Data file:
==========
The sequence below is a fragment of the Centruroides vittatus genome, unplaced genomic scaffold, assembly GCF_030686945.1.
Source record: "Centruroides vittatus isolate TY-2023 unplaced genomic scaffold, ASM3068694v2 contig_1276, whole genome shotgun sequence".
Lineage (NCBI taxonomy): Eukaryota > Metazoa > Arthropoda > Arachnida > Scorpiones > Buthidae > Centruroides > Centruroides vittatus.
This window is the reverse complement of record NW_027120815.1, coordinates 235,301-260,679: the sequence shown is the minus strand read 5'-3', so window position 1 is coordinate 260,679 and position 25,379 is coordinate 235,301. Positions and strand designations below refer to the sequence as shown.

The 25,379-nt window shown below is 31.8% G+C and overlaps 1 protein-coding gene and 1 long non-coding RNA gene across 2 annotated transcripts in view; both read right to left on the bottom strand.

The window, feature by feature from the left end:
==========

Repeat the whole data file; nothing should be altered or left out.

The sequence below is a fragment of the Centruroides vittatus genome, unplaced genomic scaffold, assembly GCF_030686945.1.
Source record: "Centruroides vittatus isolate TY-2023 unplaced genomic scaffold, ASM3068694v2 contig_1276, whole genome shotgun sequence".
Lineage (NCBI taxonomy): Eukaryota > Metazoa > Arthropoda > Arachnida > Scorpiones > Buthidae > Centruroides > Centruroides vittatus.
This window is the reverse complement of record NW_027120815.1, coordinates 235,301-260,679: the sequence shown is the minus strand read 5'-3', so window position 1 is coordinate 260,679 and position 25,379 is coordinate 235,301. Positions and strand designations below refer to the sequence as shown.

The 25,379-nt window shown below is 31.8% G+C and overlaps 1 protein-coding gene and 1 long non-coding RNA gene across 2 annotated transcripts in view; both read right to left on the bottom strand.

The window, feature by feature from the left end: